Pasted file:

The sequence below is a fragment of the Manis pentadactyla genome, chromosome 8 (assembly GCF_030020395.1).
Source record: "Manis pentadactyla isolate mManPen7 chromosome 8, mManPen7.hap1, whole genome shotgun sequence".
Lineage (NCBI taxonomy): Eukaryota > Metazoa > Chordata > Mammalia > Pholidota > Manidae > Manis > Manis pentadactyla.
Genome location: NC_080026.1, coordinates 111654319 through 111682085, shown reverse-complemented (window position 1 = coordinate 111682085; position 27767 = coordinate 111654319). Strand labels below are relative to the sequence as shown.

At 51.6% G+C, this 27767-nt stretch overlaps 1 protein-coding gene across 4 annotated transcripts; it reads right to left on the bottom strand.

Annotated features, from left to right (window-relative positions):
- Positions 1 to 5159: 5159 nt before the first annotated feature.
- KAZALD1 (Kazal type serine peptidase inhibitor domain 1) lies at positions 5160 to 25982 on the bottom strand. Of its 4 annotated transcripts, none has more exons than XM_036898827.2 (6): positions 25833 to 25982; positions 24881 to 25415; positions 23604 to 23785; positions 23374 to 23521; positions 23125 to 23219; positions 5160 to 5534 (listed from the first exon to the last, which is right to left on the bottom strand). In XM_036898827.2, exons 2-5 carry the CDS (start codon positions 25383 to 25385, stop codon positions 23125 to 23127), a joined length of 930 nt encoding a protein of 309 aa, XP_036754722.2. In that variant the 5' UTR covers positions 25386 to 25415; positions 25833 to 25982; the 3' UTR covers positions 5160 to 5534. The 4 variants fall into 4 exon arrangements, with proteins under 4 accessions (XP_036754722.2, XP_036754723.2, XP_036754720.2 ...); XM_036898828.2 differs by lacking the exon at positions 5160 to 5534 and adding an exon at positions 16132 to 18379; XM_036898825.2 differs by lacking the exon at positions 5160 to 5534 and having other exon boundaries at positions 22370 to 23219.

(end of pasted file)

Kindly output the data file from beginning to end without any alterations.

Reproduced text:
The sequence below is a fragment of the Manis pentadactyla genome, chromosome 8 (assembly GCF_030020395.1).
Source record: "Manis pentadactyla isolate mManPen7 chromosome 8, mManPen7.hap1, whole genome shotgun sequence".
Lineage (NCBI taxonomy): Eukaryota > Metazoa > Chordata > Mammalia > Pholidota > Manidae > Manis > Manis pentadactyla.
Genome location: NC_080026.1, coordinates 111654319 through 111682085, shown reverse-complemented (window position 1 = coordinate 111682085; position 27767 = coordinate 111654319). Strand labels below are relative to the sequence as shown.

At 51.6% G+C, this 27767-nt stretch overlaps 1 protein-coding gene across 4 annotated transcripts; it reads right to left on the bottom strand.

Annotated features, from left to right (window-relative positions):
- Positions 1 to 5159: 5159 nt before the first annotated feature.
- KAZALD1 (Kazal type serine peptidase inhibitor domain 1) lies at positions 5160 to 25982 on the bottom strand. Of its 4 annotated transcripts, none has more exons than XM_036898827.2 (6): positions 25833 to 25982; positions 24881 to 25415; positions 23604 to 23785; positions 23374 to 23521; positions 23125 to 23219; positions 5160 to 5534 (listed from the first exon to the last, which is right to left on the bottom strand). In XM_036898827.2, exons 2-5 carry the CDS (start codon positions 25383 to 25385, stop codon positions 23125 to 23127), a joined length of 930 nt encoding a protein of 309 aa, XP_036754722.2. In that variant the 5' UTR covers positions 25386 to 25415; positions 25833 to 25982; the 3' UTR covers positions 5160 to 5534. The 4 variants fall into 4 exon arrangements, with proteins under 4 accessions (XP_036754722.2, XP_036754723.2, XP_036754720.2 ...); XM_036898828.2 differs by lacking the exon at positions 5160 to 5534 and adding an exon at positions 16132 to 18379; XM_036898825.2 differs by lacking the exon at positions 5160 to 5534 and having other exon boundaries at positions 22370 to 23219.